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AboutBruce Feffer

Based in New York City, Mr. Feffer has 30+ years of experience representing numerous clients in buying, selling, financing and leasing all types of properties, including condominiums, houses, factories, warehouses, retail space and office buildings.Full Biography

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Why Every Purchaser of Real Estate Needs Title Insurance

Why Every Purchaser of Real Estate Needs Title Insurance
Author: Bruce Feffer

While title insurance may seem like extra paperwork and added costs, it is an essential element of any real estate transaction. Title insurance can help avoid costly legal issues by protecting buyers and mortgage lenders against defects in title during and after a transfer of property ownership. 

Title Insurance 101

Every real estate transaction must have a clear title to ensure the property is free from liens and other “encumbrances”. This is true whether you are conducting a commercial or residential real estate transaction. Title insurance is a form of indemnity insurance that protects you from suffering financial loss due to issues with the title.

The first step of obtaining title insurance is a title search. In performing a title search, the title insurance company will investigate all of the recorded property transfers, tax liens, easements, and any other encumbrances affecting the subject property. The information is then used to create a title report.

Since title reports are not infallible, title insurance protects against any undiscovered title defects.  If a defect in the title is discovered post-closing, and the title company should have disclosed it in its report, the title insurance company is generally responsible for covering any associated legal expenses and damages. A typical residential title insurance policy covers the following:

  • Ownership by another party
  • Incorrect signatures on documents
  • Forged or fraudulent documents
  • Flawed records
  • Restrictive covenants, i.e., unrecorded easements
  • Encumbrances or judgments against property, i.e., unresolved lawsuits and liens

Many buyers are not aware that title insurance is not available for the purchase of a co-op apartment, since this involves the purchase of corporate shares rather than actual real estate. Nevertheless, most title companies will provide a “Judgment and Lien Search Report” to help buyers learn whether there are any such encumbrances on the shares of a particular co-op unit. These reports are usually provided at a nominal cost as there is no insurance being offered.

Importance of Title Insurance for Commercial Transactions

Given their added complexity, title insurance is particularly important with respect to commercial real estate transactions. Various endorsements are available to protect purchasers and lenders from more than just title defects. For instance, endorsements can cover additional issues, such as zoning concerns and environmental issues. 

While the policy should be tailored to the transaction, the American Bar Association recommends that commercial buyers obtain title insurance policies addressing the following:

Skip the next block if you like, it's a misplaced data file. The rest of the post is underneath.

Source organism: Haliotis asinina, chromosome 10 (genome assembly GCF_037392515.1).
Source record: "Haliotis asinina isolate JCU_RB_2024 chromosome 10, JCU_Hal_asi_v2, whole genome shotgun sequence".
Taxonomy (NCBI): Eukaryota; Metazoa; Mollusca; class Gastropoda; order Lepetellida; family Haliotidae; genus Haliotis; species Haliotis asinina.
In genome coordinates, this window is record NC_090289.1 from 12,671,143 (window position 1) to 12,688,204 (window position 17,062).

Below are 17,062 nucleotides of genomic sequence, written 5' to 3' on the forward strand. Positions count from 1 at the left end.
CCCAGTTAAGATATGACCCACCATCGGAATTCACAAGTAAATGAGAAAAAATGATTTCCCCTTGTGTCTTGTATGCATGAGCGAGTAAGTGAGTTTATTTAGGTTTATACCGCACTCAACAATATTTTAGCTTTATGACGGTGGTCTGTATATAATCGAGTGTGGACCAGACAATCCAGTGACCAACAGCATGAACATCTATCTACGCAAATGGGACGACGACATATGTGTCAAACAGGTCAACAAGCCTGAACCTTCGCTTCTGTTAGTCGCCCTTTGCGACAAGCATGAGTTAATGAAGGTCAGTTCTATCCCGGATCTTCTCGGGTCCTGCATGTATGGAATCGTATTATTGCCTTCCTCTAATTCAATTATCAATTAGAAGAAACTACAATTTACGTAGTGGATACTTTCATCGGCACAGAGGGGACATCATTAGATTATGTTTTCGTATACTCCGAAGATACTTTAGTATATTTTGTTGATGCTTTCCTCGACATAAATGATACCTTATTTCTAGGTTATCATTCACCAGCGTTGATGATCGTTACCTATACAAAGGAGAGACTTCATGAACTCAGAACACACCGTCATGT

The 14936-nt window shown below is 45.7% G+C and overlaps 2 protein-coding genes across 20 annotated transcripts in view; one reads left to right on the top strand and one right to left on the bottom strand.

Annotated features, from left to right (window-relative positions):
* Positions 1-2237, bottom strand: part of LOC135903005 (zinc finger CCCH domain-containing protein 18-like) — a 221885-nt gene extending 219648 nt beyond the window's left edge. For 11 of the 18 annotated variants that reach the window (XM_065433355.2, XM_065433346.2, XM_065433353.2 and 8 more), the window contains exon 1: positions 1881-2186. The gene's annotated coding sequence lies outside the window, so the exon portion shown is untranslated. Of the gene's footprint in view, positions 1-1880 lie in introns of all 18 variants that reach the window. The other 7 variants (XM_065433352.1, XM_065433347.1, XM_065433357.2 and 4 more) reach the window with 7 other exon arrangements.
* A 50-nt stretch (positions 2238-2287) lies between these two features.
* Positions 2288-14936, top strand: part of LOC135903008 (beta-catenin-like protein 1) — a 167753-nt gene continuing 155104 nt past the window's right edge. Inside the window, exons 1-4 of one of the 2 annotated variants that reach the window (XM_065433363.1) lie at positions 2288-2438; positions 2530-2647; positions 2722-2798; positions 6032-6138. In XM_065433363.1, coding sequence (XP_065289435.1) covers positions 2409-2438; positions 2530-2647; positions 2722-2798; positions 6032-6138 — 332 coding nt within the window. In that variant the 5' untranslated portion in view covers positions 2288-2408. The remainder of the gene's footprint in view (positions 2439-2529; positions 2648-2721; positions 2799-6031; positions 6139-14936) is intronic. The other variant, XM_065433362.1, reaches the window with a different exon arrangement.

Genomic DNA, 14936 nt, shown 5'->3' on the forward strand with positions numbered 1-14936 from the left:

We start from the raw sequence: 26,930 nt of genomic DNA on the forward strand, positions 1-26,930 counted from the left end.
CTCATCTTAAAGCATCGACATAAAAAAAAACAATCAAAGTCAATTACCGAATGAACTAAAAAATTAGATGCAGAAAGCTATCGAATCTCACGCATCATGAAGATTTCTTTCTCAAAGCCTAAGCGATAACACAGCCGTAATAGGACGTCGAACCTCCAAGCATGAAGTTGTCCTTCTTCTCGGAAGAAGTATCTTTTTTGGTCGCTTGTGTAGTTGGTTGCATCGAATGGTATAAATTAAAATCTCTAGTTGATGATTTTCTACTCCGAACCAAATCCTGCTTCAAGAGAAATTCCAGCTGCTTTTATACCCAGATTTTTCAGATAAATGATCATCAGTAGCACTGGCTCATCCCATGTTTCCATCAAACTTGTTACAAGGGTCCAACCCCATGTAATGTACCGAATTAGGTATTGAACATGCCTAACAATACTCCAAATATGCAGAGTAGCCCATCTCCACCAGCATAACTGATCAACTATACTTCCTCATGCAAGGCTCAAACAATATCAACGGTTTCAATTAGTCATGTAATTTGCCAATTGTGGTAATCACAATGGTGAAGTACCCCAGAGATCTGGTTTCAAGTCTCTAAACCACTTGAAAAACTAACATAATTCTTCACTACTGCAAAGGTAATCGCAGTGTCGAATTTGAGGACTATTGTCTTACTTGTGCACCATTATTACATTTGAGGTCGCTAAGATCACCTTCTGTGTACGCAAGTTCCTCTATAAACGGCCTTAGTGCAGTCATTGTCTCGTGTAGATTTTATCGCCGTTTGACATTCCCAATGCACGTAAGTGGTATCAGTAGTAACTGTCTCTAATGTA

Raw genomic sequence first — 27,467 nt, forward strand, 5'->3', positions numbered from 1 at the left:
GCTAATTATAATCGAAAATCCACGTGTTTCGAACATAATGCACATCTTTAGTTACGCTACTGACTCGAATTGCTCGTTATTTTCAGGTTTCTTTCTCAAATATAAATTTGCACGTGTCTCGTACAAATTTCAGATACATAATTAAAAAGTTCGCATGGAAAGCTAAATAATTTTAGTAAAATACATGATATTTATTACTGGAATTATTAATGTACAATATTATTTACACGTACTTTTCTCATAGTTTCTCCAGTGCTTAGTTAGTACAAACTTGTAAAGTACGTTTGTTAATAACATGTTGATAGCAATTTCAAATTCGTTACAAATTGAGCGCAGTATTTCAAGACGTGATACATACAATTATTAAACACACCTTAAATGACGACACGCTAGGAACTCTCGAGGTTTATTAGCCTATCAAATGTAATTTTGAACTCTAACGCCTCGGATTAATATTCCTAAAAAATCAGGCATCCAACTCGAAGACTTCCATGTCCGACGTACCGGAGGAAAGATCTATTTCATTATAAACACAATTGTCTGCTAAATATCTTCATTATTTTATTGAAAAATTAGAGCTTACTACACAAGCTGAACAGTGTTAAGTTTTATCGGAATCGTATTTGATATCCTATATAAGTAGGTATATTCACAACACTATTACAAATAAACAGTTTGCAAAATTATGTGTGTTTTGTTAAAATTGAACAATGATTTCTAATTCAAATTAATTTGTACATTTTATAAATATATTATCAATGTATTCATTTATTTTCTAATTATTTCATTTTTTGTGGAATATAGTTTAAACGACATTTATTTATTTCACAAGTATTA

• Extended coverage;
  • A closing protection letter, with verification of issuance and continued validity; 
  • Available and relevant endorsements, such as endorsements relating to 
  • covenants; 
  • survey issues; 
  • minerals and subsurface substances; 
  • loss determination; 
  • taxes; 
  • special use (for example, zoning); 
  • special mechanic's lien coverage; 
  • project use; 
  • unusual loan document issues (for example, shared appreciation, swaps, re-characterization); and 
  • the standard ALTA 9.06 (Restrictions, Encroachments, Minerals-Loan Policy), 
  • ALTA 9.2-06 (Covenants, Conditions, and Restrictions-Improved Land-Owner's Policy), ALTA 28.2-06 (Encroachments-Boundaries and Easements-Described Improvements), and ALTA 35.2-06 (Minerals and Other Subsurface Substances- Described Improvements).

The ABA also recommends that commercial property buyers consider the financial depth and durability of the title insurer. 

Types of Title Insurance

There are two main types of title insurance. Loan policies protect the mortgage lender’s investment should a title defect arise. Meanwhile, buyer’s policies protect the buyer of the property in the event there are problems with the title. 

Mortgage lenders almost always require buyers to purchase a lender’s title insurance policy. The policies are distinct, meaning that property purchasers can’t rely on their lender’s title insurance policy. Accordingly, a lender's policy and an owner's policy are often both required to guarantee adequate protection for all parties. Finally, unlike other types of insurance, title insurance requires payment of a one-time premium, which is paid at closing. 

Key Takeaway

Title insurance is invaluable in any real estate transaction as it protects lenders and buyers from financial loss due to defects in the title to the property. Without insurance in place, buyers may have to shoulder the financial burden of unpaid taxes, open building permits, contractors’ liens, and other title problems.

If you have questions, please contact us

If you have any questions or if you would like to discuss the matter further, please contact me, Bruce Feffer, or the Scarinci Hollenbeck attorney with whom you work, at 201-896-4100.